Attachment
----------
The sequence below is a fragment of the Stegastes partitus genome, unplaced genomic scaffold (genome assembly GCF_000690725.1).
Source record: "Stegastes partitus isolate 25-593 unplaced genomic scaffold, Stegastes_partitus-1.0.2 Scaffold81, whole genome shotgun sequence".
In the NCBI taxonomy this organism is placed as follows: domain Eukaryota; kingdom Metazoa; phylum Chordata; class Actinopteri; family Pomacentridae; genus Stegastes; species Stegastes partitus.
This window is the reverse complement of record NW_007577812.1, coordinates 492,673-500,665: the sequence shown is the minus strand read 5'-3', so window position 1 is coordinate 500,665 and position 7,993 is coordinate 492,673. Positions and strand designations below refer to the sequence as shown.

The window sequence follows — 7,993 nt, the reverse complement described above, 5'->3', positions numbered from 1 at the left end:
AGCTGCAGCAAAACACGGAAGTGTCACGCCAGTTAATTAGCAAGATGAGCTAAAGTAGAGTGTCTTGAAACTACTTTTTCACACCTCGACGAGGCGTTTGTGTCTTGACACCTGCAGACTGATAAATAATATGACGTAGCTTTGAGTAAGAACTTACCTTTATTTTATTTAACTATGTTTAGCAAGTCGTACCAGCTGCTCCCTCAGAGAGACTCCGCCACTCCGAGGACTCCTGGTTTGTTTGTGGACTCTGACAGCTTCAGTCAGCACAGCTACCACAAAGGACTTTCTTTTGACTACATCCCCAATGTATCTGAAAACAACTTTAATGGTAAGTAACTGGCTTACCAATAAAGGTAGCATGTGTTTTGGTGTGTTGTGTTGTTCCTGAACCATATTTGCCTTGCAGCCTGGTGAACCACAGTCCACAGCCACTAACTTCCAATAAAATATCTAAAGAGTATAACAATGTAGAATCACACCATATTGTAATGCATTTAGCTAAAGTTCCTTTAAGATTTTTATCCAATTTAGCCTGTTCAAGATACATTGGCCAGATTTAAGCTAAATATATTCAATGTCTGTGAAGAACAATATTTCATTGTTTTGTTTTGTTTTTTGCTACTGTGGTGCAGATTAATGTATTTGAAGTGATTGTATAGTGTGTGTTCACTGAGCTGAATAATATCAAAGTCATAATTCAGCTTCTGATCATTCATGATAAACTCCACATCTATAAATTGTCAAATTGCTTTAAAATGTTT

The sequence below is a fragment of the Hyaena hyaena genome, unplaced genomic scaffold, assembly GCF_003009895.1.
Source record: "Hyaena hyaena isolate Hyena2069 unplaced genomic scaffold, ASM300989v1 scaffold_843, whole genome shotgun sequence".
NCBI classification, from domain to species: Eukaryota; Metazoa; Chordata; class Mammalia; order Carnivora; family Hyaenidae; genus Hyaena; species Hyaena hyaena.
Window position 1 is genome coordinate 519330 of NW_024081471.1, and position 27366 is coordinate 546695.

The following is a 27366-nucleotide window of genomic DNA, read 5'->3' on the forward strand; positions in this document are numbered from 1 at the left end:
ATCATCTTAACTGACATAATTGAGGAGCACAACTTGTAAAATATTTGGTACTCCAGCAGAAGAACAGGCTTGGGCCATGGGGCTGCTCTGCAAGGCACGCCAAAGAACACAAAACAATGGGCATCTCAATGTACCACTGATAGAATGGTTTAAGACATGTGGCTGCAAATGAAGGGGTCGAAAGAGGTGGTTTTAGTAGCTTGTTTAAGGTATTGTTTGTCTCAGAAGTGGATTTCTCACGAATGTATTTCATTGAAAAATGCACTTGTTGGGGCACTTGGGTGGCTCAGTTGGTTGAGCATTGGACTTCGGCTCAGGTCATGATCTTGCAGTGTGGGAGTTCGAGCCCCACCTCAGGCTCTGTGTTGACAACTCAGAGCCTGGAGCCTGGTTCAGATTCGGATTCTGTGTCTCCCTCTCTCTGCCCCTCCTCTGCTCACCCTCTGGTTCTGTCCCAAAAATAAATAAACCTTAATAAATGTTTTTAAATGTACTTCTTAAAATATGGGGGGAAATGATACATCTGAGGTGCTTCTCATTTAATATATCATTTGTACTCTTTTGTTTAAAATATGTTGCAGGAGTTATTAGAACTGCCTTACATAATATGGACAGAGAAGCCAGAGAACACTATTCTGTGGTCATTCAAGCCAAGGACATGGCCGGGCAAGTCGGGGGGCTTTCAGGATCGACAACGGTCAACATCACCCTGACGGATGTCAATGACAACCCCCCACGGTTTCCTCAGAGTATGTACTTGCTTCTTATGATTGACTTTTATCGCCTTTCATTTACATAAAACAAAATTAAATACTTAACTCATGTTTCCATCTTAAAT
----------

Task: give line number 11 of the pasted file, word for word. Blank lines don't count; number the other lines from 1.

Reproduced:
The following is a 27366-nucleotide window of genomic DNA, read 5'->3' on the forward strand; positions in this document are numbered from 1 at the left end: